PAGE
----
A tired soundbite that many have used for years when describing homelessness is that many people don’t want to stay in shelters. If they turn down a bed, why feel sorry for them, some argue.
The familiar refrain is that most people experiencing homelessness are addicted to drugs and don’t want to follow shelter rules. But that only tells part of the story, and most are not addicted to drugs.
In a recent inquiry to its staff, the board of the Denver Department of Public Health and Environment, or DDPHE, asked why many people decline shelter services.
“The reasons are varied and are different for each person,” the DDPHE responded. “Some barriers are stigma/shame and self-reliance/pride based, others are rooted in behavioral health issues, substance misuse, or a desire to live outdoors.”
'A desire to live outdoors?'
"A desire to live outdoors?" Does anyone really believe that? With few exceptions, I knew of no one who preferred to be outdoors while experiencing homelessness. Especially during the winter months in Colorado.
“(Department of Housing Stability) is committed to utilizing the shelter system as a critical part of its work to end homelessness,” DDPHE explains. “Sheltering and emergency services should function as a component of rehousing, not as an end point for persons experiencing homelessness. To better understand the limitations of the current sheltering system and provide a framework for the future, the city commissioned the three-year shelter expansion plan, which outlines recommendations and strategies for moving toward an efficient, accessible, and compassionate sheltering system that works to end homelessness.”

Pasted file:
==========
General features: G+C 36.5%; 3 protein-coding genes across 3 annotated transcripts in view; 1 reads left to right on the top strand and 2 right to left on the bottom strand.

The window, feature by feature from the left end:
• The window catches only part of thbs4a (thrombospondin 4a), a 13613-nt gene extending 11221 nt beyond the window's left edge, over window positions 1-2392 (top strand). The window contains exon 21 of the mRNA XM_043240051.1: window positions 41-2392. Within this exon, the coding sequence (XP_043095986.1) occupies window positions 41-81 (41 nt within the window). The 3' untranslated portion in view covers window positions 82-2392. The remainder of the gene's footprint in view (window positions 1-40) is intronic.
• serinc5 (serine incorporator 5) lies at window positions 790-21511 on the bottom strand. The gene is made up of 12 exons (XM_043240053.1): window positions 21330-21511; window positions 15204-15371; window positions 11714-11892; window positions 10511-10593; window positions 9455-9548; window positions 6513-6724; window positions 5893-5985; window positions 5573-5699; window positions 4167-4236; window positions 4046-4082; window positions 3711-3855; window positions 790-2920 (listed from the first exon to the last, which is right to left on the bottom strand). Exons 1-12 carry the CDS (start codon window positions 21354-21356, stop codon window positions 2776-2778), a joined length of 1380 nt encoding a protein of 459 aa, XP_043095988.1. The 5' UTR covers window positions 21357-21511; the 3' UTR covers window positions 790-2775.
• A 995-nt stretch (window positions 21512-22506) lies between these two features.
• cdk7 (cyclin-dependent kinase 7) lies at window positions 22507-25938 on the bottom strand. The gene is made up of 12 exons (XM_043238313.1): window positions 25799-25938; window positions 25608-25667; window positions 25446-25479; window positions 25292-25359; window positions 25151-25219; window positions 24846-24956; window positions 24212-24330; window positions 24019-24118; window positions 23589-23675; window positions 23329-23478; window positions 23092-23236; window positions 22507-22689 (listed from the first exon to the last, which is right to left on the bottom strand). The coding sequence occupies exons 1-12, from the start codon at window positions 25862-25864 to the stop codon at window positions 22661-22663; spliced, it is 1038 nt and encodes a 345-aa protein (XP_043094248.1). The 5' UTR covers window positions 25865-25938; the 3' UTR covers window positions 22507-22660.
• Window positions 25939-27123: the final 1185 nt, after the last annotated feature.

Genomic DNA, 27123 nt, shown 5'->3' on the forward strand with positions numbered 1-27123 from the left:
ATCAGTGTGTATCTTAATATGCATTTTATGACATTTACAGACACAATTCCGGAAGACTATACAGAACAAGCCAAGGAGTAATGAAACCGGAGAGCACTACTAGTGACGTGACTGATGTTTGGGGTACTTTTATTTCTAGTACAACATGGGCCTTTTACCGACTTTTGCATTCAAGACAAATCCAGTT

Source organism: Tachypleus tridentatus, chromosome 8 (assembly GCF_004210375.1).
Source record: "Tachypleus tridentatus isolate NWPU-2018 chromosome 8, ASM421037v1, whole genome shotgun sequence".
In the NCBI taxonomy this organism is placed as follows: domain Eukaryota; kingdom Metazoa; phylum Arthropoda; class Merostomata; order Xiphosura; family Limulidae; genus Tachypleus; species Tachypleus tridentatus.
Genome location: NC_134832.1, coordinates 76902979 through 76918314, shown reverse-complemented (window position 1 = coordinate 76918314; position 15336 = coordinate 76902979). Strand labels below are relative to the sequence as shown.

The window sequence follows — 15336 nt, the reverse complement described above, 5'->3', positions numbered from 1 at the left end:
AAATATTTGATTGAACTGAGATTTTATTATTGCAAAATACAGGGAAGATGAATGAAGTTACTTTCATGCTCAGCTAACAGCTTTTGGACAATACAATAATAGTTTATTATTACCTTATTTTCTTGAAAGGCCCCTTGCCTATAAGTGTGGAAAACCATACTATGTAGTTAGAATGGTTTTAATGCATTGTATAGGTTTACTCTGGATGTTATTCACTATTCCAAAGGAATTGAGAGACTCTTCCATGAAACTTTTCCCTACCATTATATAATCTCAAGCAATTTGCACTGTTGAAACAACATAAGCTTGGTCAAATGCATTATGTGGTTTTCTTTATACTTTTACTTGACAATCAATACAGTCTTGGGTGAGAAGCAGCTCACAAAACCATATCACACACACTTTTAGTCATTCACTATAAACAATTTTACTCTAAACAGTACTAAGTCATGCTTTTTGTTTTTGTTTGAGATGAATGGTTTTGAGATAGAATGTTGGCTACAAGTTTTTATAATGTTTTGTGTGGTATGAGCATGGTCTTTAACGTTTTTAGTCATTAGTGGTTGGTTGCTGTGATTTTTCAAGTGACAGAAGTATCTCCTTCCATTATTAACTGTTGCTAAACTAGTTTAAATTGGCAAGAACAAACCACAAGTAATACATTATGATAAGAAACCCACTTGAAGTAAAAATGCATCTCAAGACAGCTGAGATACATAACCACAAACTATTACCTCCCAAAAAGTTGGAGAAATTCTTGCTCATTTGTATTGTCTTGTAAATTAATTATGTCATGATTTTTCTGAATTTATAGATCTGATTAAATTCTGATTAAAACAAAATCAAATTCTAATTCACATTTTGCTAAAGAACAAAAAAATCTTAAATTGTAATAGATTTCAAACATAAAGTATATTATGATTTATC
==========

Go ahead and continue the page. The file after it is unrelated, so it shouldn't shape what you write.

When I stayed in city shelters, they were anything but compassionate. If you reported someone threatening you or making noise in the middle of the night, sometimes you would be asked to leave. It was as if the gang-bangers and thugs had intimidated staff members into letting them run the shelters.
Shelters often do not feel safe
I almost never felt safe in the shelters.
“Anecdotal data from outreach workers, shelter workers, substance use navigators, health care providers and others contribute to the data source,” DDPHE explained. “DDPHE, (Department of Housing Stability), and other agencies are working together to refine the collection of the data and questions asked during outreach to develop the data.”
Here are some real reasons why people experiencing homelessness don’t want to stay in shelters. The homeless advocacy group Denver Homeless Out Loud alerted these issues to public health staff in a letter.
1. Having a husband or wife. Couples want to stay together. It feels safer. It goes without saying that people want to shelter with their loved ones. Most shelters do not allow men and women together.
2. Working late nights and can’t get into a shelter. If you get off work past 10 p.m. or so, you can only get into most shelters with a doctor’s note. I remember one night I arrived at a shelter late as did another man. The other man had a note from his attorney explaining he works late, but Salvation Army Crossroads homeless shelter would not let either of us inside. We spent the evening sitting in an all-night diner. My friend happened to have a little bit of money so we could drink coffee.
3. Working early morning day labor and can’t get out of the shelter in time to work. Most shelters are on lockdown from about 8 p.m. to 5 a.m.
4. Women being traumatized by male staff in the bunk areas waking women to kick them out. The wake-up process in shelters can feel cruel and unusual. The loudness of it all can be triggering to people with PTSD.